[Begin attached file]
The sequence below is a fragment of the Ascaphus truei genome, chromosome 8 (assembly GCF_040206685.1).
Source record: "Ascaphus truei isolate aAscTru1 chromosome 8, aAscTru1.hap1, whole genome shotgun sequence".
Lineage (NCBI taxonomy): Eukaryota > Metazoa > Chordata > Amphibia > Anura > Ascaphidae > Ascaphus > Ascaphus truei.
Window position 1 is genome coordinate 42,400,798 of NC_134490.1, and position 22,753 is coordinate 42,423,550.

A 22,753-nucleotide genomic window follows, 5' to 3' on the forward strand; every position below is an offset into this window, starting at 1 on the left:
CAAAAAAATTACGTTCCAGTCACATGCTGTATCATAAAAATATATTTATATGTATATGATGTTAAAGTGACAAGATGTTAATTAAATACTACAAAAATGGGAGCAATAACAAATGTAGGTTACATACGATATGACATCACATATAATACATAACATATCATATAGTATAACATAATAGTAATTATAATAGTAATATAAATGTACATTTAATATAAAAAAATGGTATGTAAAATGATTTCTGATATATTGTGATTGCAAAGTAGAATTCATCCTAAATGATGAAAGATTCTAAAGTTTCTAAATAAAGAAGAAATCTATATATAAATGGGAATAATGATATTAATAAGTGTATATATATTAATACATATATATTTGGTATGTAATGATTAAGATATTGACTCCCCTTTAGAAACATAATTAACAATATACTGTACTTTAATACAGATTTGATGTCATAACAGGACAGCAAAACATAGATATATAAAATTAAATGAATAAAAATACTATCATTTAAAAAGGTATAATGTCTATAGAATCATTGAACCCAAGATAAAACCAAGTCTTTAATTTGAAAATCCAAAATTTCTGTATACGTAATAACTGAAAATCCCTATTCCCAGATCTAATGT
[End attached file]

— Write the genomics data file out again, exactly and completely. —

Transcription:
The sequence below is a fragment of the Ascaphus truei genome, chromosome 8 (assembly GCF_040206685.1).
Source record: "Ascaphus truei isolate aAscTru1 chromosome 8, aAscTru1.hap1, whole genome shotgun sequence".
Lineage (NCBI taxonomy): Eukaryota > Metazoa > Chordata > Amphibia > Anura > Ascaphidae > Ascaphus > Ascaphus truei.
Window position 1 is genome coordinate 42,400,798 of NC_134490.1, and position 22,753 is coordinate 42,423,550.

A 22,753-nucleotide genomic window follows, 5' to 3' on the forward strand; every position below is an offset into this window, starting at 1 on the left:
CAAAAAAATTACGTTCCAGTCACATGCTGTATCATAAAAATATATTTATATGTATATGATGTTAAAGTGACAAGATGTTAATTAAATACTACAAAAATGGGAGCAATAACAAATGTAGGTTACATACGATATGACATCACATATAATACATAACATATCATATAGTATAACATAATAGTAATTATAATAGTAATATAAATGTACATTTAATATAAAAAAATGGTATGTAAAATGATTTCTGATATATTGTGATTGCAAAGTAGAATTCATCCTAAATGATGAAAGATTCTAAAGTTTCTAAATAAAGAAGAAATCTATATATAAATGGGAATAATGATATTAATAAGTGTATATATATTAATACATATATATTTGGTATGTAATGATTAAGATATTGACTCCCCTTTAGAAACATAATTAACAATATACTGTACTTTAATACAGATTTGATGTCATAACAGGACAGCAAAACATAGATATATAAAATTAAATGAATAAAAATACTATCATTTAAAAAGGTATAATGTCTATAGAATCATTGAACCCAAGATAAAACCAAGTCTTTAATTTGAAAATCCAAAATTTCTGTATACGTAATAACTGAAAATCCCTATTCCCAGATCTAATGT